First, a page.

When I first began researching agriculture, I had no idea how organic farming worked. I saw it as a somewhat backward yet non-toxic and desirable way to grow food.
Organic farmers didn’t use fertilizer, I figured, so maybe the plants would be smaller. And they didn’t use pesticides, so I’d have to settle for some damage to my food — and I’d pay more for the privilege.
As for the people who thought organic agriculture produced better, healthier food than conventional farming, I figured they were nuts. That sounded like magical thinking to me. Did organic farmers grow food using fairies and rainbows?
The notion that organic farming is at odds with modern science is an attitude I’ve heard repeated many times, even by organic activists. “We just need to go back and grow food how we used to,” they’ll say.
Today, I fundamentally disagree. Organic agriculture is best achieved using cutting-edge science and technology.
Take for example, the discovery that plants actually detect pests — or even just the eggs of a pest about to hatch — and then actively attract the predators of their pests.
It’s true. And all plants do it, to varying degrees. Scientists are now harnessing this power to help farmers develop crop varieties that are particularly skilled at alerting the “good guys” to come eat the “bad guys.”
In Kenya, they’ve created a pest control system using nothing more than native plants. Tens of thousands of Kenyan farmers put the system into practice, at no cost and with massive success in eliminating a major corn pest.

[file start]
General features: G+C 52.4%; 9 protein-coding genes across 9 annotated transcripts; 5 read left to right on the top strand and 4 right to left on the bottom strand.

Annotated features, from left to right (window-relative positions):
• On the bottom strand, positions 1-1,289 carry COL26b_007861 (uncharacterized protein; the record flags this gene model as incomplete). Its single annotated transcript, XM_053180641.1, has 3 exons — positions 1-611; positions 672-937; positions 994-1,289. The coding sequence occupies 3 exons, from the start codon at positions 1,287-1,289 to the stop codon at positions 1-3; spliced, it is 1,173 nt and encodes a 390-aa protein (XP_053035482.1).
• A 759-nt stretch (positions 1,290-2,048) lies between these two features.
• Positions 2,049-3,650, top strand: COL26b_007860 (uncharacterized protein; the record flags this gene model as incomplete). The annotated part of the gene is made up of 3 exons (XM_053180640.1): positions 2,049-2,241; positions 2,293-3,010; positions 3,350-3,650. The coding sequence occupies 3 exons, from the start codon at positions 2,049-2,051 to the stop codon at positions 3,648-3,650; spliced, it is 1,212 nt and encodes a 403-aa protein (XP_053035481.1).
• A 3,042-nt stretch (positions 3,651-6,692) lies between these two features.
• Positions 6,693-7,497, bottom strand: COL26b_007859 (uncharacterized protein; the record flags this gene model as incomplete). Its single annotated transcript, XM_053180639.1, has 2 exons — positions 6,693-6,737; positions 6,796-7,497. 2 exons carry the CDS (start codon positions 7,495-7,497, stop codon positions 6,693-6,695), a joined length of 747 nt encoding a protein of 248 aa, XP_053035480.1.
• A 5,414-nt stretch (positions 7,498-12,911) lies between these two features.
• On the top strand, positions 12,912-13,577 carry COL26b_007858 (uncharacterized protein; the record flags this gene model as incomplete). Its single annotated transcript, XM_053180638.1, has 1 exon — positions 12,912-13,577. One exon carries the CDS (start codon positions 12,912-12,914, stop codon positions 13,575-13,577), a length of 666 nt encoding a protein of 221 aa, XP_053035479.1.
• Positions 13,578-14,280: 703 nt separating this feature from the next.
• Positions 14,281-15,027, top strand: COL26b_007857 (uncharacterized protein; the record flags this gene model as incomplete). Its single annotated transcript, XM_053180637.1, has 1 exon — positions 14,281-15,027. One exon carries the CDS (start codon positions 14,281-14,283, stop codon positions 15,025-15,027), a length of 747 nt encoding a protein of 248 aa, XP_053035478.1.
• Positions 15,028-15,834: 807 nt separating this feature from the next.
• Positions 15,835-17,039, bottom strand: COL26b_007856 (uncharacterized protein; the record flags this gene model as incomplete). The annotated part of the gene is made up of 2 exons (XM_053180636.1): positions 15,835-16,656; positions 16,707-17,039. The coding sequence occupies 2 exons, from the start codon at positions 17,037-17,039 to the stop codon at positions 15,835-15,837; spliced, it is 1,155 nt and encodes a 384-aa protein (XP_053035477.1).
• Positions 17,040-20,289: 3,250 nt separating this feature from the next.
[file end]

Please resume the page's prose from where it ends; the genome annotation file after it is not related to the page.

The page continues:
That’s just one example of the amazing powers of nature we’re only now learning about.
In another case, David Crowley, an environmental microbiologist at the University of California-Riverside, found that growth-promoting bacteria had helped a creosote bush survive for 11,700 years — more than twice as long as all of recorded history — in the Mojave Desert. Could those same bacteria help crops, too? It’s possible.
It’s true that our ancestors discovered many ways to grow food without synthetic chemicals or modern science. But that doesn’t mean science doesn’t validate those farming methods — or that we can’t use new research to keep improving.
Those who make their fortunes selling toxic chemicals love perpetuating the myth that organic farming is anti-science.
But at its best, organic farming is holistic in its understanding of the natural world — not mechanistic, like conventional agriculture. It works best when you harness the power of the microbes in the soil, a topic experts in conventional methods remain woefully ignorant about.
Organic farmers take a systemic approach to farming. They get that when a horde of pests attacks a crop, the answer isn’t to just kill the pests but to ask what’s going on in the soil or the environment that makes that plant unable to defend itself.
Organic agriculture isn’t always done this way. But it can be.
It’s time for organic advocates to stop selling themselves short. Until we all get on the same page about the science of growing food the organic way, we’re only helping the purveyors of toxic chemicals to poison our food and our planet. And there’s nothing scientific about that.
Jill Richardson is the author of “Recipe for America: Why Our Food System Is Broken and What We Can Do to Fix It.” Distributed by www.otherwords.org.